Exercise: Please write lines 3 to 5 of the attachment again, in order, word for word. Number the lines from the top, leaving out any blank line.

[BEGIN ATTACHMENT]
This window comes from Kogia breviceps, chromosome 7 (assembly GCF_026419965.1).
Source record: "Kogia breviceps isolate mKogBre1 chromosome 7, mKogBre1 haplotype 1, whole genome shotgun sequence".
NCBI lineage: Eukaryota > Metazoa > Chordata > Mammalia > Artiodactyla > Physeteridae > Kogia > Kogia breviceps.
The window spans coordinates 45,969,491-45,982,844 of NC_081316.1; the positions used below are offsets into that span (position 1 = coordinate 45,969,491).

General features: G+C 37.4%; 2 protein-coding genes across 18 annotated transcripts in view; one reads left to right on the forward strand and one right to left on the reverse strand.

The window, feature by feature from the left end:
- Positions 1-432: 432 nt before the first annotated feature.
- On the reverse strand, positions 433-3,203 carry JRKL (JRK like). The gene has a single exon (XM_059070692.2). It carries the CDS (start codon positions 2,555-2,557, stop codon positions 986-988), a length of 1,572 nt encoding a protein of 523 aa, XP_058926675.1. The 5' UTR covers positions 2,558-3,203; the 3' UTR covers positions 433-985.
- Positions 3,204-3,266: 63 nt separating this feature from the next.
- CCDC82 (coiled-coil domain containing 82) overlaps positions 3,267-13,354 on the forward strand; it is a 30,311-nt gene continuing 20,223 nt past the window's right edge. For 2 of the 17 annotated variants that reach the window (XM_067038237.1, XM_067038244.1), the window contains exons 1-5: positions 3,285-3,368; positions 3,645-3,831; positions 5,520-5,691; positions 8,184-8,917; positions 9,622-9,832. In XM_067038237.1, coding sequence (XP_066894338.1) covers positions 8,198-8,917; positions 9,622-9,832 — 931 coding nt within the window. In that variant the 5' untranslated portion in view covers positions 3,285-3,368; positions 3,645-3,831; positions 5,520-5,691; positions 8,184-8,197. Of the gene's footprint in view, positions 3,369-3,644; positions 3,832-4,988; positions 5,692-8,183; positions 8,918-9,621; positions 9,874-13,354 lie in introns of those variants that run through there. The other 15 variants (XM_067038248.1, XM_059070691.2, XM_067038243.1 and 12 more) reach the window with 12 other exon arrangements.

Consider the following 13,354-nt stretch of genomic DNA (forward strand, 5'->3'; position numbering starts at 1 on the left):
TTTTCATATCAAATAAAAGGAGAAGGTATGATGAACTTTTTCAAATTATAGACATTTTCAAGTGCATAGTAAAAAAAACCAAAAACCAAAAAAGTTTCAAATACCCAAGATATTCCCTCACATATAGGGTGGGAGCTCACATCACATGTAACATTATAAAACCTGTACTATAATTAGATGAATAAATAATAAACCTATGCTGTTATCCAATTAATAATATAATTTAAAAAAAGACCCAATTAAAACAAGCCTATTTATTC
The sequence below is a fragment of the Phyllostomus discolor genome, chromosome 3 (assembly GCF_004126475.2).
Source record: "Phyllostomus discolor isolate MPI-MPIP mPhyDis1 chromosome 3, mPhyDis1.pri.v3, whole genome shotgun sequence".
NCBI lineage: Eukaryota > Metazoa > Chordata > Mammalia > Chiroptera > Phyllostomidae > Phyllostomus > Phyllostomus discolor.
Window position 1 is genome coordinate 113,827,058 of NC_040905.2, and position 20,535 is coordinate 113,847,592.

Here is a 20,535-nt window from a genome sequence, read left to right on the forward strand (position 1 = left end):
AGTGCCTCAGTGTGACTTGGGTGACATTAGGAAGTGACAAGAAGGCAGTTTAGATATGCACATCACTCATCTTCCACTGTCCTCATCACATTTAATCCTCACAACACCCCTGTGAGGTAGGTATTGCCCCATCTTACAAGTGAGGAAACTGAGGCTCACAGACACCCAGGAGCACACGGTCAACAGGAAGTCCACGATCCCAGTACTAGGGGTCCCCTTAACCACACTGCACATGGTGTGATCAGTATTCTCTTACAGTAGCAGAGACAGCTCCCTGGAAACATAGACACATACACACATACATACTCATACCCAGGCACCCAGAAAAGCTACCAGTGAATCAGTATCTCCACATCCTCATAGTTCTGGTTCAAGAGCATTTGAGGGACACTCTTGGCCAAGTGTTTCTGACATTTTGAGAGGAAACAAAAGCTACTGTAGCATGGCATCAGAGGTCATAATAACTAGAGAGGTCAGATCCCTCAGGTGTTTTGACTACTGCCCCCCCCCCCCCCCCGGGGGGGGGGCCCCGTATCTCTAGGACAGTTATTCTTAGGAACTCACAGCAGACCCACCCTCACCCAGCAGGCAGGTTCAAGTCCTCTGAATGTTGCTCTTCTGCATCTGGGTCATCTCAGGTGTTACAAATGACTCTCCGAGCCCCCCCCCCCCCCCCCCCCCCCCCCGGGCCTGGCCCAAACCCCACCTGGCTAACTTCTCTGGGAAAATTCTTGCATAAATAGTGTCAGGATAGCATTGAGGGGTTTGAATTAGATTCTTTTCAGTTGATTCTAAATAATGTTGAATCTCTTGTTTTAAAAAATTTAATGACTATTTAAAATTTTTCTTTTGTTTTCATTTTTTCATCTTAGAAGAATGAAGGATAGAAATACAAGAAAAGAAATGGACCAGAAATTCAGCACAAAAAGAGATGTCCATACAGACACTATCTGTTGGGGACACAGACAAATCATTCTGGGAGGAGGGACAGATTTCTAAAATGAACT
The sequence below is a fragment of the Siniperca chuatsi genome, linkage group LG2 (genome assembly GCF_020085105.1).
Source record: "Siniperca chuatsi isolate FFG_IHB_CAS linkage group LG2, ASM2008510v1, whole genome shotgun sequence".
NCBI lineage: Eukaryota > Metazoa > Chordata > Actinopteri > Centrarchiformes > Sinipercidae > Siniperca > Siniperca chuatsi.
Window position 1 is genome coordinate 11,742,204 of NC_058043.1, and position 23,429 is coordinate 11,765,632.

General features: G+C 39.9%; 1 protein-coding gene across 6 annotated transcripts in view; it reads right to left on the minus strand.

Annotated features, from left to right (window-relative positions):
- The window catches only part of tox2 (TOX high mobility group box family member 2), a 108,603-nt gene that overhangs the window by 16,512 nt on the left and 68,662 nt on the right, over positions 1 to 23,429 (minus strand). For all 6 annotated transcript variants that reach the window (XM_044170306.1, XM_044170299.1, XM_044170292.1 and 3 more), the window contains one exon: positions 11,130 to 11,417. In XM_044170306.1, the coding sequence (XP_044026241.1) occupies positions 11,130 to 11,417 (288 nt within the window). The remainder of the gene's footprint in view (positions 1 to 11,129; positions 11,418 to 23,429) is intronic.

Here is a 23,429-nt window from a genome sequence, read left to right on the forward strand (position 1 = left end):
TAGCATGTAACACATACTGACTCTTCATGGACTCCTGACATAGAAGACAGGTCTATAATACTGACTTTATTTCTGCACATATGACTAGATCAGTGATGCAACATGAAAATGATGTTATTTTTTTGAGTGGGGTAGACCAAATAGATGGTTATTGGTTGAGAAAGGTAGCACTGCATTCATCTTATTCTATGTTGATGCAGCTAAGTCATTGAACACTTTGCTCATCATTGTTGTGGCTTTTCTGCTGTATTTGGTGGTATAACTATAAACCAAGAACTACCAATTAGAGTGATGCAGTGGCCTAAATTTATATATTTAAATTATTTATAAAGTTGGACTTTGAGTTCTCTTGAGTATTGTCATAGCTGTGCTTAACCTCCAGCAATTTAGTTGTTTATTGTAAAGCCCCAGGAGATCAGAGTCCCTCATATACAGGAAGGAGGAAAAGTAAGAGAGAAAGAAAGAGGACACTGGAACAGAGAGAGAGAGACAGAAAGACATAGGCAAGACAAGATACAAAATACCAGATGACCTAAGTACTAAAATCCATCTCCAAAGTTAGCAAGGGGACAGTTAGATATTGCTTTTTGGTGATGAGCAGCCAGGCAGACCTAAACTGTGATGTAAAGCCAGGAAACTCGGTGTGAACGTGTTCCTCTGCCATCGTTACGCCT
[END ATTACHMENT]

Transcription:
NCBI lineage: Eukaryota > Metazoa > Chordata > Mammalia > Artiodactyla > Physeteridae > Kogia > Kogia breviceps.
The window spans coordinates 45,969,491-45,982,844 of NC_081316.1; the positions used below are offsets into that span (position 1 = coordinate 45,969,491).

General features: G+C 37.4%; 2 protein-coding genes across 18 annotated transcripts in view; one reads left to right on the forward strand and one right to left on the reverse strand.